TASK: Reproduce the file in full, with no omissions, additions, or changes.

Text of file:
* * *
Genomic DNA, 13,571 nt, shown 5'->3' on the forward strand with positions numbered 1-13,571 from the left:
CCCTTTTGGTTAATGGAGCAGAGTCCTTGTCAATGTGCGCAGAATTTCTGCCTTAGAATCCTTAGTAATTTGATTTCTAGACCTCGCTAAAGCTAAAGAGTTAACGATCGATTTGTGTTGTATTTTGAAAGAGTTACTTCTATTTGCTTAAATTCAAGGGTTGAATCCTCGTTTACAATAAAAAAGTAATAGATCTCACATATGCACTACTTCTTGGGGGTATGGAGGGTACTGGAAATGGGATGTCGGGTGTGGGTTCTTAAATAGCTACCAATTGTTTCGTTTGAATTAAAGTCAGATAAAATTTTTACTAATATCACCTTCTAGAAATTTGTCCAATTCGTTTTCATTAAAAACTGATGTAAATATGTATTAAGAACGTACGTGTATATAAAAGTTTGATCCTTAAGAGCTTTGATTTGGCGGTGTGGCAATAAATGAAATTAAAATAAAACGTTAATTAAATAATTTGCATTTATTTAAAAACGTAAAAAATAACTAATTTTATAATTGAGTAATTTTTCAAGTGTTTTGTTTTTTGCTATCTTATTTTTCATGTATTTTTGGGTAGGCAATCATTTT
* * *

Genomic DNA, 13,571 nt, shown 5'->3' on the forward strand with positions numbered 1-13,571 from the left:
CCCTTTTGGTTAATGGAGCAGAGTCCTTGTCAATGTGCGCAGAATTTCTGCCTTAGAATCCTTAGTAATTTGATTTCTAGACCTCGCTAAAGCTAAAGAGTTAACGATCGATTTGTGTTGTATTTTGAAAGAGTTACTTCTATTTGCTTAAATTCAAGGGTTGAATCCTCGTTTACAATAAAAAAGTAATAGATCTCACATATGCACTACTTCTTGGGGGTATGGAGGGTACTGGAAATGGGATGTCGGGTGTGGGTTCTTAAATAGCTACCAATTGTTTCGTTTGAATTAAAGTCAGATAAAATTTTTACTAATATCACCTTCTAGAAATTTGTCCAATTCGTTTTCATTAAAAACTGATGTAAATATGTATTAAGAACGTACGTGTATATAAAAGTTTGATCCTTAAGAGCTTTGATTTGGCGGTGTGGCAATAAATGAAATTAAAATAAAACGTTAATTAAATAATTTGCATTTATTTAAAAACGTAAAAAATAACTAATTTTATAATTGAGTAATTTTTCAAGTGTTTTGTTTTTTGCTATCTTATTTTTCATGTATTTTTGGGTAGGCAATCATTTT